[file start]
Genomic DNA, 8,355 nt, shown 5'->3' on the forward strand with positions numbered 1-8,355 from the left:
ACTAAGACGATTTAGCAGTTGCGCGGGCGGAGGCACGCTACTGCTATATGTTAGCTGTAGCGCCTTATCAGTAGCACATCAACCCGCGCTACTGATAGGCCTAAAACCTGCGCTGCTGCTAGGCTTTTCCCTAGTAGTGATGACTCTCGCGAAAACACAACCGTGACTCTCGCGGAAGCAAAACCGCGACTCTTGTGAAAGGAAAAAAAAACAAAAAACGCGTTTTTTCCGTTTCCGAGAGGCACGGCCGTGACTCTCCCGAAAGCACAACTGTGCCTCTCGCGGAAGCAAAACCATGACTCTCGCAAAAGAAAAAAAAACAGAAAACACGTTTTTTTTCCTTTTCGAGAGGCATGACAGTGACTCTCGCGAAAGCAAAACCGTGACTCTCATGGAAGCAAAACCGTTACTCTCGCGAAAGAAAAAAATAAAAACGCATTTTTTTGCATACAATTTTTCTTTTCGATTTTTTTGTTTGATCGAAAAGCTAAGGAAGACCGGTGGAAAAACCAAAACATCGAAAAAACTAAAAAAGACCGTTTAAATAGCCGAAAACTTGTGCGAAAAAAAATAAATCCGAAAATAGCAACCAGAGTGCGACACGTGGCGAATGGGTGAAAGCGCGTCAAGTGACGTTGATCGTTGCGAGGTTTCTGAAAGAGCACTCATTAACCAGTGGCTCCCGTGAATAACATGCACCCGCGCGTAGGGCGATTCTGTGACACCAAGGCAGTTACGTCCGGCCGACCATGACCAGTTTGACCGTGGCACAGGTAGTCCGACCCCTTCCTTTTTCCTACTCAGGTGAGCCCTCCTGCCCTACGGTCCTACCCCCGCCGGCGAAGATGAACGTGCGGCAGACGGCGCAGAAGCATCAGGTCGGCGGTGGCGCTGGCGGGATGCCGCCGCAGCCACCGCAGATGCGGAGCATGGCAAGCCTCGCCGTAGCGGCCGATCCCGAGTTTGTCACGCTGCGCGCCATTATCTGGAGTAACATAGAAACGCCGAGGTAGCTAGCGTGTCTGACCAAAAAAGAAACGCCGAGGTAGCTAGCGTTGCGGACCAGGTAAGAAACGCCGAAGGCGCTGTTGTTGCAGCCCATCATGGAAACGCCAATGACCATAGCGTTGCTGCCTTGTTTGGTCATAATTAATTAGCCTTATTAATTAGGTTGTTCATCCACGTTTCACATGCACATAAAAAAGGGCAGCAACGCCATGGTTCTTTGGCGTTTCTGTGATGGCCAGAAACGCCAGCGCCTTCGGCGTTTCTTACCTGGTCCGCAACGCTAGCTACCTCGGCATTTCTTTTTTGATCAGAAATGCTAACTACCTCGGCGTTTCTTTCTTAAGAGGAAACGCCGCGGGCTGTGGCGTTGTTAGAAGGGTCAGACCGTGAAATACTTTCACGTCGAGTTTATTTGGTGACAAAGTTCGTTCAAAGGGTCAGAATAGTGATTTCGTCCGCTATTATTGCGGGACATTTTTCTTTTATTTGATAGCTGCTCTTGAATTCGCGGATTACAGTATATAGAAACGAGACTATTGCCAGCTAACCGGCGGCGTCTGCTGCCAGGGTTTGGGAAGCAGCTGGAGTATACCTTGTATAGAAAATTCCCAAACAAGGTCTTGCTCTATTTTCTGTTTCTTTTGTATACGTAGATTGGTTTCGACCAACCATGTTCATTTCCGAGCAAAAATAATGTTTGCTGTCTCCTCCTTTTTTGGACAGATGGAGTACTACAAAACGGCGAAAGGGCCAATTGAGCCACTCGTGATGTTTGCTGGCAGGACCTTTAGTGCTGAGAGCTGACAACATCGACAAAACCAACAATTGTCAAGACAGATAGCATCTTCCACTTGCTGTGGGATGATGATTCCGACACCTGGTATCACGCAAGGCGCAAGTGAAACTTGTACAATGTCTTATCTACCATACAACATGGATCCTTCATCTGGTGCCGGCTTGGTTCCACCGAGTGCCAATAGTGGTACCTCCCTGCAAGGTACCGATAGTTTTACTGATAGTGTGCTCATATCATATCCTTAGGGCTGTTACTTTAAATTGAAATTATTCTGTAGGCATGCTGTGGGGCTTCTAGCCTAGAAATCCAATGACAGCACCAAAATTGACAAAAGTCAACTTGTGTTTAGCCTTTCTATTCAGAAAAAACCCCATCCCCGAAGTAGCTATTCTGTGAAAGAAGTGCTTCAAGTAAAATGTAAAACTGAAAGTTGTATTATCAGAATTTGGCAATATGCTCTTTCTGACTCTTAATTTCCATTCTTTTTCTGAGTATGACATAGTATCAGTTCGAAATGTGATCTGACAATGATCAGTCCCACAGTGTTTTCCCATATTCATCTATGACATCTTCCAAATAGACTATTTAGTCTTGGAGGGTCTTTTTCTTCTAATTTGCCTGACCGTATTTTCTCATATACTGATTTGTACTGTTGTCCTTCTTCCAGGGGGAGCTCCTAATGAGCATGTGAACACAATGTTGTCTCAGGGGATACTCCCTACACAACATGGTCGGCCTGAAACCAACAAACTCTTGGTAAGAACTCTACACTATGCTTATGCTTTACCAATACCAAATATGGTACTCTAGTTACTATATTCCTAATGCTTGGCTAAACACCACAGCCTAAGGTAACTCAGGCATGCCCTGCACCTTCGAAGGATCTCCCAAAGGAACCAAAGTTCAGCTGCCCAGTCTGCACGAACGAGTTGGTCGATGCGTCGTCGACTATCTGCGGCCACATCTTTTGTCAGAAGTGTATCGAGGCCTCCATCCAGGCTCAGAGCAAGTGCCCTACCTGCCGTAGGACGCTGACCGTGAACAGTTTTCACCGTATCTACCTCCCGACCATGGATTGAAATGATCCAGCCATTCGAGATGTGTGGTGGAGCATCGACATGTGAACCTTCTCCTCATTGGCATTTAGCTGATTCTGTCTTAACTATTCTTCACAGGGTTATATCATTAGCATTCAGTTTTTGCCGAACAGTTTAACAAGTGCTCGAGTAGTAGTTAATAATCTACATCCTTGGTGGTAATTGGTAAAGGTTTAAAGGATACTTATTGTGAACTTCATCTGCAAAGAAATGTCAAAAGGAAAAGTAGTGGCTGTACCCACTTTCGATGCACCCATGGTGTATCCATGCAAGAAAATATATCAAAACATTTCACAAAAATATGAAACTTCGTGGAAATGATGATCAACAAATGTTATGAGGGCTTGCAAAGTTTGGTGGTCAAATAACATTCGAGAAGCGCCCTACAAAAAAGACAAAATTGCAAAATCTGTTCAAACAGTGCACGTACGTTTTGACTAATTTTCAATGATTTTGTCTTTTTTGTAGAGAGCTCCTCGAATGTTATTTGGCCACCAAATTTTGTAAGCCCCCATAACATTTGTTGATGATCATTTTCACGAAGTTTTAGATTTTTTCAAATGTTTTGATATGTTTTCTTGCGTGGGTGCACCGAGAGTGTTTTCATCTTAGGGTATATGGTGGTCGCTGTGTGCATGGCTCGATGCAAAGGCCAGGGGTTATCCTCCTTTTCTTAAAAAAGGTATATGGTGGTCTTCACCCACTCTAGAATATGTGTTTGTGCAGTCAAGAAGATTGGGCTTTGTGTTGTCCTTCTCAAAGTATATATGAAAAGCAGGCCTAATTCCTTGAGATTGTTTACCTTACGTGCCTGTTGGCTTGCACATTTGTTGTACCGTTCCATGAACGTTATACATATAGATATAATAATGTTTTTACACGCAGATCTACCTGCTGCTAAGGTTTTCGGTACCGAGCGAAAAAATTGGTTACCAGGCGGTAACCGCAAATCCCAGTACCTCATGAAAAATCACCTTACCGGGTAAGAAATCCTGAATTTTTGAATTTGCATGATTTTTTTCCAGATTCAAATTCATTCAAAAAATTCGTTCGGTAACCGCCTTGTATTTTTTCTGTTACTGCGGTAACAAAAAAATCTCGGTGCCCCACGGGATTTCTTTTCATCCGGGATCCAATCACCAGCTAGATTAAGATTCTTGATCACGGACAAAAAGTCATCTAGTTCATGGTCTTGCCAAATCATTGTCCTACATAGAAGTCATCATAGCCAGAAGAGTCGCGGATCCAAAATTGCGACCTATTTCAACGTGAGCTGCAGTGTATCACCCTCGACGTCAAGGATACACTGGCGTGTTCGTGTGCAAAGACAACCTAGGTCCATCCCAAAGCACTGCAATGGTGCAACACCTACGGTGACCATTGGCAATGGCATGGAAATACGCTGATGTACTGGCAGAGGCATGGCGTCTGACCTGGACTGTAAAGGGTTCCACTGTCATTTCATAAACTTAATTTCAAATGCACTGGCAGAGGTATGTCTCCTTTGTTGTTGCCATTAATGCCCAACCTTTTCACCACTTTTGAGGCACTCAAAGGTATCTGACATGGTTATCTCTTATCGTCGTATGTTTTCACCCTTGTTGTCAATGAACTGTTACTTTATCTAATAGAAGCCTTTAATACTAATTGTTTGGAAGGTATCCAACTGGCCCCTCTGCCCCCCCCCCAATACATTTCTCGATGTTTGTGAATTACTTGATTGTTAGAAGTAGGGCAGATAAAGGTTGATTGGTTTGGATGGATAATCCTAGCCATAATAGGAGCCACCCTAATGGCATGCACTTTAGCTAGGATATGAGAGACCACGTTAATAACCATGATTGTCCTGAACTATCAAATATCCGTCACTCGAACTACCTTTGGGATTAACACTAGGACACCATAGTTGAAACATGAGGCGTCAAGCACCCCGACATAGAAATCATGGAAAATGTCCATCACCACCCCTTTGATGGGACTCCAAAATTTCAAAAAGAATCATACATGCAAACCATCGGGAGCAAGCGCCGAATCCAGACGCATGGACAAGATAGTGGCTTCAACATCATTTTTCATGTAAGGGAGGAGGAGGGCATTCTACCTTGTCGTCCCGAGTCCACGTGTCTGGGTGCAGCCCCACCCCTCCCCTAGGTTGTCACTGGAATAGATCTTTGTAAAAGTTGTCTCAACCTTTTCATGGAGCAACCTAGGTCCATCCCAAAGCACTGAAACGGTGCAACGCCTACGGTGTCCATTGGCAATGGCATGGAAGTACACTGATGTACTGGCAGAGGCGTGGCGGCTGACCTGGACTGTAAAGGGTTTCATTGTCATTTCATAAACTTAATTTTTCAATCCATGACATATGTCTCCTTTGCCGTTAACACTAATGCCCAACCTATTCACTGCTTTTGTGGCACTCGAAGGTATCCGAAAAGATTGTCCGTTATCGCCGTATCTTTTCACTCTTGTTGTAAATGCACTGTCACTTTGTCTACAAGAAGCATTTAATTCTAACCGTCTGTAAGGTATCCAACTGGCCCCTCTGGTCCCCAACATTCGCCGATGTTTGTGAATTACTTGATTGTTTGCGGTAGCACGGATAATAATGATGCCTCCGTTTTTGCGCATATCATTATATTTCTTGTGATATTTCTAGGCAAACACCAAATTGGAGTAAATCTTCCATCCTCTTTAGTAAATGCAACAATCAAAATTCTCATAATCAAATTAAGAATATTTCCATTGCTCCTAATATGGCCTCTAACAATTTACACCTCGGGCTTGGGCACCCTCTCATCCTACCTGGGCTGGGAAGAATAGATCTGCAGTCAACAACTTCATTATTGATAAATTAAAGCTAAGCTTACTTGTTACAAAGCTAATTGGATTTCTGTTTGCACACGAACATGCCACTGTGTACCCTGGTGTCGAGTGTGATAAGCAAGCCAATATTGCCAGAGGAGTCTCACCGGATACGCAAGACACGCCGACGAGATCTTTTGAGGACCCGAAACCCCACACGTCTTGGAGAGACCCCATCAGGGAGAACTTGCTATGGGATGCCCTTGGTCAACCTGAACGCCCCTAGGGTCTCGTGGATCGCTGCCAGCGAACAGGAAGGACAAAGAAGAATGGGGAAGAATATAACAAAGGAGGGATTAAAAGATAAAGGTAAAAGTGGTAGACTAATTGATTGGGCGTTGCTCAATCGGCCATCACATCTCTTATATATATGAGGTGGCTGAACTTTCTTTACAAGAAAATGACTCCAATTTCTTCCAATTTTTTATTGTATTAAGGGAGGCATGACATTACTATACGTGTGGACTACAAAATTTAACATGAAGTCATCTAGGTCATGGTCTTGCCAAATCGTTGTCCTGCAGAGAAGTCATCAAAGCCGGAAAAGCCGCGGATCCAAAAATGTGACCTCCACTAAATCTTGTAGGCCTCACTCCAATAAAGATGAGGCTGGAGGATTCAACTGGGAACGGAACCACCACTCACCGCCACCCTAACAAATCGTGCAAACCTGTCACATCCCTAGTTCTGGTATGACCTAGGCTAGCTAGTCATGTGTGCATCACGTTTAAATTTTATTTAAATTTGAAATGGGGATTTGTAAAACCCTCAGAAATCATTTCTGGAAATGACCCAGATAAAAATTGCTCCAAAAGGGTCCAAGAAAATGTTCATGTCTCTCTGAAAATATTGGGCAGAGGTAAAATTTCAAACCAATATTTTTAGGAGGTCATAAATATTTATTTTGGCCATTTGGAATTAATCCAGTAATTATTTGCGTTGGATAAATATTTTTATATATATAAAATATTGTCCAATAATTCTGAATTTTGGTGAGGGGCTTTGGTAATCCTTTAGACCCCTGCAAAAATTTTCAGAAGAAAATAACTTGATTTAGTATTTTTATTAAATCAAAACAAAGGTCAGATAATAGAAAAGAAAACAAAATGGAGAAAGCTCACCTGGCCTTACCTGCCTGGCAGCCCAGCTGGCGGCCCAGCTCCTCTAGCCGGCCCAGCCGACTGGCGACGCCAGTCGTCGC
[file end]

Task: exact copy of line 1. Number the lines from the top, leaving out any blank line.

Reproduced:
Genomic DNA, 8,355 nt, shown 5'->3' on the forward strand with positions numbered 1-8,355 from the left: